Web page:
Two more people have been arrested in Durham city centre as part of a continuing crack-down on illegal fishing.
Environment Agency officers and Durham Police last night (Tuesday 17 September) swooped on Framwellgate, on the River Wear, where they seized eight migratory fish, two fishing rods and a large amount of illegal equipment.
The surveillance activities are being carried out as part of ‘Operation Dastard’. A similar night-time swoop a week ago saw seven arrested for poaching salmon.
The suspects apprehended last night were interviewed by Environment Agency enforcement officers in police custody to gather evidence before being released.
They were using bare treble hooks and weighted lines to deliberately ‘foul hook’ salmon or sea trout as they make their journey up to the headwaters where they will spawn.
‘Foul hooking’ is a technique where the hook impales the fish about its body or head rather than the fish taking the hook in its mouth out of choice. Not only is this an illegal method but fish that are caught in this way can sometimes break free from the hook or snap the line and become susceptible to disease and may die before reaching the spawning grounds.
Salmon and sea trout are a valuable ecological, economic and sustainable fish stock. Their migratory life cycle makes them extremely vulnerable to long-term damage if illegal poaching activities continue. A large female salmon may carry up to 10,000 eggs, so if these fish are illegally removed it can have a major impact on future fish stocks in local rivers.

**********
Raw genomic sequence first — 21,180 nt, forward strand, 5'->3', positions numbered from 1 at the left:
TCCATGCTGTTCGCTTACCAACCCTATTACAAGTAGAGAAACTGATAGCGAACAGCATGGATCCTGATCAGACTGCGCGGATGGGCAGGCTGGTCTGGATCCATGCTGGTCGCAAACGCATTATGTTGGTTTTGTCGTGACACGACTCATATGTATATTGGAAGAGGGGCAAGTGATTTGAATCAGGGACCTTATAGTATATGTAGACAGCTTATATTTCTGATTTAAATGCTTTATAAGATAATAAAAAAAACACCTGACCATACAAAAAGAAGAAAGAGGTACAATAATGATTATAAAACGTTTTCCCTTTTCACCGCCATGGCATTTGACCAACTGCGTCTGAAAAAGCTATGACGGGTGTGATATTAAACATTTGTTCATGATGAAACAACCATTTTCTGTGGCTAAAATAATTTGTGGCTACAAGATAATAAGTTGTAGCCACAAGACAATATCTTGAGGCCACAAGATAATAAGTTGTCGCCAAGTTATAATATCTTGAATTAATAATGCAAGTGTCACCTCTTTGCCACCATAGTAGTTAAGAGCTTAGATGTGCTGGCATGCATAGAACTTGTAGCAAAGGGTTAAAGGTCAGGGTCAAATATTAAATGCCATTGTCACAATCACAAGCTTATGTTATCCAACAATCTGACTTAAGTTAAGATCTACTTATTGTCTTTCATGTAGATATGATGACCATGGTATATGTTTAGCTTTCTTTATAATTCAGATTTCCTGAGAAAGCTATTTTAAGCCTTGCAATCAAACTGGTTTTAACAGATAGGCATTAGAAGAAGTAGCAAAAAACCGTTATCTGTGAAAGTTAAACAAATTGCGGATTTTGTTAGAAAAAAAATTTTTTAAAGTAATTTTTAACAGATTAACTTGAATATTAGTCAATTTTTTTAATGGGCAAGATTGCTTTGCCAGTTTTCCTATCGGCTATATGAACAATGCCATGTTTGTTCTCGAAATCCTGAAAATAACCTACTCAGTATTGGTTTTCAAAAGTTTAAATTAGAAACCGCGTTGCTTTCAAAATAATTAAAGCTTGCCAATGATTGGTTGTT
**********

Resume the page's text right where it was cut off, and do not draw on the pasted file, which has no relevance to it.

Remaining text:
Kevin Summerson Team Leader Fisheries Enforcement at the Environment Agency said: “We had continued to receive information from members of the public and concerned anglers that illegal activity was still happening in Durham city centre.
“These poachers are not taking ‘one for the pot’, they are taking frequently high numbers of fish that are often sold on for monetary gain.
“The methods that are being used can have a dramatic impact on wildlife, cause serious damage to already threatened fish stocks, our natural heritage, and ruin the sport for legitimate anglers and future generations.
“The Environment Agency is committed to eliminating illegal fishing. We urge anglers and members of the public to report any suspicious fishing equipment or fishing activities that they come across, particularly at night. We take illegal fishing very seriously and will look to prosecute those responsible to the fullest extent of the law. With accurate and recent information to hand we can use our resource to its best advantage and continue to deliver effective targeted enforcement.”
Anyone tempted to carry out such illegal activity should remember that use of prohibited instruments to take or attempt to take fish carries a maximum penalty of £2,500 and three months imprisonment. As well as financial penalties, those found guilty can be banned from holding a fishing licence for a period of up to five years and may have to forfeit any fishing equipment they were using. It is also an offence to buy and sell salmon that has been taken illegally.